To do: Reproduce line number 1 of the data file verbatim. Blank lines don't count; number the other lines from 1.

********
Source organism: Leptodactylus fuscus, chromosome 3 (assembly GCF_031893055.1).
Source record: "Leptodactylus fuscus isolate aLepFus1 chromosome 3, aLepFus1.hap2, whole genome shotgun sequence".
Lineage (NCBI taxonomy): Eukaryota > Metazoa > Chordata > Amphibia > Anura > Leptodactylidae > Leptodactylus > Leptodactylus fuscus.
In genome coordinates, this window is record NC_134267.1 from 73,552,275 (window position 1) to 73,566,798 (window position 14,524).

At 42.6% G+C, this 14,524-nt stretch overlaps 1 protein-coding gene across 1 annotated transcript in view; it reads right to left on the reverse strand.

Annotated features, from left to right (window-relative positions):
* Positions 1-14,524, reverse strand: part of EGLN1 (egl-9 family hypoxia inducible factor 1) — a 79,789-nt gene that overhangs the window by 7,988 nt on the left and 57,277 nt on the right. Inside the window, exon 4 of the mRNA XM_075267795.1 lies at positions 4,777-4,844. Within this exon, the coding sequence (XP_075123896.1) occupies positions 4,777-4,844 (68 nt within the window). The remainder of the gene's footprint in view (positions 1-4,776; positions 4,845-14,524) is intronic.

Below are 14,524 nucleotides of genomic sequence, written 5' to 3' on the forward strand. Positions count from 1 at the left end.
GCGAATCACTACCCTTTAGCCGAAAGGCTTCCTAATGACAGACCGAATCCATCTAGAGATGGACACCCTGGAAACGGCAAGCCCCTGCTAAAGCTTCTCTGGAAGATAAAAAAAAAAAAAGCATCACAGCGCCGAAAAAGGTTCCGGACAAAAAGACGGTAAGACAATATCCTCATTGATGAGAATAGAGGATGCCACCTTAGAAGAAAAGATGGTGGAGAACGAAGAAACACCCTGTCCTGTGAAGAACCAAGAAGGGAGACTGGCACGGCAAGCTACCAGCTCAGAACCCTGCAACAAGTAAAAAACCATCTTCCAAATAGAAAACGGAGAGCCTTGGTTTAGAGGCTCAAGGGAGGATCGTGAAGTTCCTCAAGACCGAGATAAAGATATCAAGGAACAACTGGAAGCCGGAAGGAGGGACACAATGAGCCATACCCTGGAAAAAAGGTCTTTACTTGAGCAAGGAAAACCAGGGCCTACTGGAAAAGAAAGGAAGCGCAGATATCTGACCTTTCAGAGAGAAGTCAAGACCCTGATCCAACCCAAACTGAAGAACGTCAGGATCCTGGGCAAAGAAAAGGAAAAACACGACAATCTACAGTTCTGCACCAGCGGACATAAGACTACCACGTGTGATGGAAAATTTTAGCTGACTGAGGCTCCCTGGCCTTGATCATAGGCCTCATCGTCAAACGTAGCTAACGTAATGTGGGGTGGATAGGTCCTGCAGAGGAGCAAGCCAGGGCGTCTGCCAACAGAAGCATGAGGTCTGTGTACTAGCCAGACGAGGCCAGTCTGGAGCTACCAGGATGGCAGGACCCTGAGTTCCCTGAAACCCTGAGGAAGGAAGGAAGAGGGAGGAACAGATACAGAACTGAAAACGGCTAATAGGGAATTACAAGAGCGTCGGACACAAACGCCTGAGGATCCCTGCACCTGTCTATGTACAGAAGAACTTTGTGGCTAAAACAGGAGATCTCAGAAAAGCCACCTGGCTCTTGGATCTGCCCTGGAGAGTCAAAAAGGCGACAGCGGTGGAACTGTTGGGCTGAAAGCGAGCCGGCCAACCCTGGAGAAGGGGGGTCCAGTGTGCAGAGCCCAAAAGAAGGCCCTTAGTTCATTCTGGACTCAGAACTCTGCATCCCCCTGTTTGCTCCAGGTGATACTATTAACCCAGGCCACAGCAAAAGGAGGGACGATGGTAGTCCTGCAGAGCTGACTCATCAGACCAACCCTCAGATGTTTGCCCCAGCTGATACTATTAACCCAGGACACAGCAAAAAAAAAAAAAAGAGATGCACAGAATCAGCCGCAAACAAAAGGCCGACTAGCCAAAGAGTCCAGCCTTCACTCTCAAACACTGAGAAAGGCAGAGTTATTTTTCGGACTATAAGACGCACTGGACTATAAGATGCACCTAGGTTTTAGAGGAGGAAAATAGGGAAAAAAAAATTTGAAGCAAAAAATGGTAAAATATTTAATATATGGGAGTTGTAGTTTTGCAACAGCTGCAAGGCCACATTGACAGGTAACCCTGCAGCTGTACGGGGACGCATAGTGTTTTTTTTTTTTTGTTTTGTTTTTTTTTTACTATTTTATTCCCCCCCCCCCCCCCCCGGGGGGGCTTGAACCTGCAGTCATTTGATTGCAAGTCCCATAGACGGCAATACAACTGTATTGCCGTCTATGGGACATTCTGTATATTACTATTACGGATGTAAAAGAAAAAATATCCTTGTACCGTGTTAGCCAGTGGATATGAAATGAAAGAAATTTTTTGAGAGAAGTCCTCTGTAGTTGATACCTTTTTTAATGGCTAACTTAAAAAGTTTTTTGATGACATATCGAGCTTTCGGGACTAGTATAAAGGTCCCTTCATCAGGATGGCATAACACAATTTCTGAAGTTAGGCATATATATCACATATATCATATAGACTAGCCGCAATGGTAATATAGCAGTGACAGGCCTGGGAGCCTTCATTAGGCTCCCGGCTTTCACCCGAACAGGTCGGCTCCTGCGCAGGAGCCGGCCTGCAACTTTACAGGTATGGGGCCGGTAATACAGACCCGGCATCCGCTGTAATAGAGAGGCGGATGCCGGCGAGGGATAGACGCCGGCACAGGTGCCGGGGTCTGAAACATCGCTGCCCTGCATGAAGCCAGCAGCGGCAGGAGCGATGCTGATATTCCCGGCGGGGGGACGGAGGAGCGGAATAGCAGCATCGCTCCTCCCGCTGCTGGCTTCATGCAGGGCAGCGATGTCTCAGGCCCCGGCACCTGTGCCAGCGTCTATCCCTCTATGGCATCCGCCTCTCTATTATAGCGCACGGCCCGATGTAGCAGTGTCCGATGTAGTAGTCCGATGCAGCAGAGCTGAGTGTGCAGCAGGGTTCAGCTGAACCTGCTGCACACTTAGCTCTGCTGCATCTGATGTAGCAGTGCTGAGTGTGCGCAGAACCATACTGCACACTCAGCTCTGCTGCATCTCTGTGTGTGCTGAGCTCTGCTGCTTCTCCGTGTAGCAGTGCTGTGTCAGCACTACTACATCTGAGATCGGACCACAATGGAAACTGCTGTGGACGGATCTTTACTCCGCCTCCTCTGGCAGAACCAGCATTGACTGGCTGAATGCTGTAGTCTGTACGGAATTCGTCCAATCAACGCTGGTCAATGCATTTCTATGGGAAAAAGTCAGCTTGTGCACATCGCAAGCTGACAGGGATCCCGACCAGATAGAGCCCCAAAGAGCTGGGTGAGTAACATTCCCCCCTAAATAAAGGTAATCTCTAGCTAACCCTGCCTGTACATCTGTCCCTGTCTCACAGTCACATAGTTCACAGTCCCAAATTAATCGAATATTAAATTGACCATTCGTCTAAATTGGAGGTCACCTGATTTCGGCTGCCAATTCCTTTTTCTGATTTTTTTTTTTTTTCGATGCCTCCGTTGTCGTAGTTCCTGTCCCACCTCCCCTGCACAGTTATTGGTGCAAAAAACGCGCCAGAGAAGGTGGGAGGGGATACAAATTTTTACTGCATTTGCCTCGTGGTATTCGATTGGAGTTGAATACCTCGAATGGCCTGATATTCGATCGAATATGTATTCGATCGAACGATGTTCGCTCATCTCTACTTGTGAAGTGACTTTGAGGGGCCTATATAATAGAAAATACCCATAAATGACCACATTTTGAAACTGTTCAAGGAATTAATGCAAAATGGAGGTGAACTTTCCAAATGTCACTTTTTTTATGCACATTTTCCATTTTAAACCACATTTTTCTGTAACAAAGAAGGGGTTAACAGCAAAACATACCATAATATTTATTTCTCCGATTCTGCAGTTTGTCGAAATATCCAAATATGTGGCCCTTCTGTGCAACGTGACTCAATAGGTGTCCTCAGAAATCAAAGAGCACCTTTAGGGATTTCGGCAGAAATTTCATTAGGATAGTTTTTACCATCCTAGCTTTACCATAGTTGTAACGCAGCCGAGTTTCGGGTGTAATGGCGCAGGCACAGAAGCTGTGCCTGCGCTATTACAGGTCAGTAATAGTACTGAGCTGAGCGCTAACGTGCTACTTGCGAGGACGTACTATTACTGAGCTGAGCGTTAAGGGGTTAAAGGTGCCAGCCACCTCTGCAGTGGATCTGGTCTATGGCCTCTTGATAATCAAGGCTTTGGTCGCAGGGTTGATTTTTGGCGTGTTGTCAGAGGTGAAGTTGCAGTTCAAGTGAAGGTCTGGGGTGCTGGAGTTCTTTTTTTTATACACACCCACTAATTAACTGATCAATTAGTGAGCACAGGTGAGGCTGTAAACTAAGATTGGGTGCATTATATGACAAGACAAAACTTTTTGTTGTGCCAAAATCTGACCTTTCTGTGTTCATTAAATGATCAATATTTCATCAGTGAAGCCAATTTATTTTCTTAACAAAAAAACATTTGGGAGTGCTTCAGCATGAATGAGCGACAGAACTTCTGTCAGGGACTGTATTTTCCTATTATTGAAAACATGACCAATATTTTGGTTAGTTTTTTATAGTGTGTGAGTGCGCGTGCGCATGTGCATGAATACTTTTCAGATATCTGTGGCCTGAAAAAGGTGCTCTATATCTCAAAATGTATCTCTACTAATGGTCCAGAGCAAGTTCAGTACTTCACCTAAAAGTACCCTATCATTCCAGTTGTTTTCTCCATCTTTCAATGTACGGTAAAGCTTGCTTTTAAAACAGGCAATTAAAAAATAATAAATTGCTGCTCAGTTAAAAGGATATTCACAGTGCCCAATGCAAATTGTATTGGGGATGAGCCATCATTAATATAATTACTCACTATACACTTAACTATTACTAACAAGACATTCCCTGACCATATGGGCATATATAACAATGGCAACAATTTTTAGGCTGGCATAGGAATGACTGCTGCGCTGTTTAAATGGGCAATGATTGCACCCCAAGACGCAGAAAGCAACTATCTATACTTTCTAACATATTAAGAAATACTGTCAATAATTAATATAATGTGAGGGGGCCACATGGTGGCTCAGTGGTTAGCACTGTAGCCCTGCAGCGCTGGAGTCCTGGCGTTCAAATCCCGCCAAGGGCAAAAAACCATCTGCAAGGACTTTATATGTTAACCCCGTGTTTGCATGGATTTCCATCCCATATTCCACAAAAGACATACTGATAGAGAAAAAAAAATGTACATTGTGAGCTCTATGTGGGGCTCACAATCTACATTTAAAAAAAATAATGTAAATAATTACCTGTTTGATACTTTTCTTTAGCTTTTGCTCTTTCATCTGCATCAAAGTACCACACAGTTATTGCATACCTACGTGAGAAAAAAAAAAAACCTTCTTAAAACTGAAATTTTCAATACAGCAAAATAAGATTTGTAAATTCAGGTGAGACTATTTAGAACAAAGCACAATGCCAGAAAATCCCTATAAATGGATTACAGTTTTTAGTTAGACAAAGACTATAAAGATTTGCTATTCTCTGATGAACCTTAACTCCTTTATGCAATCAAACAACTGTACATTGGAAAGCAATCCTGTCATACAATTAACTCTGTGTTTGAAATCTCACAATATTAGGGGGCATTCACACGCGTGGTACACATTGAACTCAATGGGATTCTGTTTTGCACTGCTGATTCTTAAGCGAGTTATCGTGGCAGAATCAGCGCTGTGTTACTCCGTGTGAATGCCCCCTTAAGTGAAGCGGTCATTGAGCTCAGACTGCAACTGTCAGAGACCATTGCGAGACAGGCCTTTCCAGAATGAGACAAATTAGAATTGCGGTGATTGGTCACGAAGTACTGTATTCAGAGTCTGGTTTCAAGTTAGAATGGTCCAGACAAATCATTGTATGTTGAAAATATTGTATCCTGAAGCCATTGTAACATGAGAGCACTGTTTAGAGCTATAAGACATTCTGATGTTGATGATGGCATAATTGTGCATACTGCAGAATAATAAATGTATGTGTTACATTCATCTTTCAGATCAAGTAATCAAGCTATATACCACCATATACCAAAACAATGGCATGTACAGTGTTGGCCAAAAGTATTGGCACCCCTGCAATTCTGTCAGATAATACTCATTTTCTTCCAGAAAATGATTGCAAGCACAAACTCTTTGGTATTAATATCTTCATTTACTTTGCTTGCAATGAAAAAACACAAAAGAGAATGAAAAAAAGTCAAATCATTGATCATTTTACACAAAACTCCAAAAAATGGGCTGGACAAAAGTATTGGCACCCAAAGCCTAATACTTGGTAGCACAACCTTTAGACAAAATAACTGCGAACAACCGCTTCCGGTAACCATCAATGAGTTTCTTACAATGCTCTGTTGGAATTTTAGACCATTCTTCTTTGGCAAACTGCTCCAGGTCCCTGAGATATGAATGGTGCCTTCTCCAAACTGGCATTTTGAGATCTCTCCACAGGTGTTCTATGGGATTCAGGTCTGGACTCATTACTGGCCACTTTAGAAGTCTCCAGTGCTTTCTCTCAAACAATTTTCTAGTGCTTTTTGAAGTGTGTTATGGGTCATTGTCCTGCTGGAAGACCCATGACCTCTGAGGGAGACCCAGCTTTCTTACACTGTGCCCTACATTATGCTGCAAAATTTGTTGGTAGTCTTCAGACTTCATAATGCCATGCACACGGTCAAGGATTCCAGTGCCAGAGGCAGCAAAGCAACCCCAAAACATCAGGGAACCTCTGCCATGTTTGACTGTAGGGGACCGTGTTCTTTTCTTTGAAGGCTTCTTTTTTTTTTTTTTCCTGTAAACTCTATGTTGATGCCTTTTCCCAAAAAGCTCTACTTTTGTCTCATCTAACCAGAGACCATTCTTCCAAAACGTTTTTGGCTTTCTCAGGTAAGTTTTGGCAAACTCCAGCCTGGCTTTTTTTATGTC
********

Source organism: Leptodactylus fuscus, chromosome 3 (assembly GCF_031893055.1).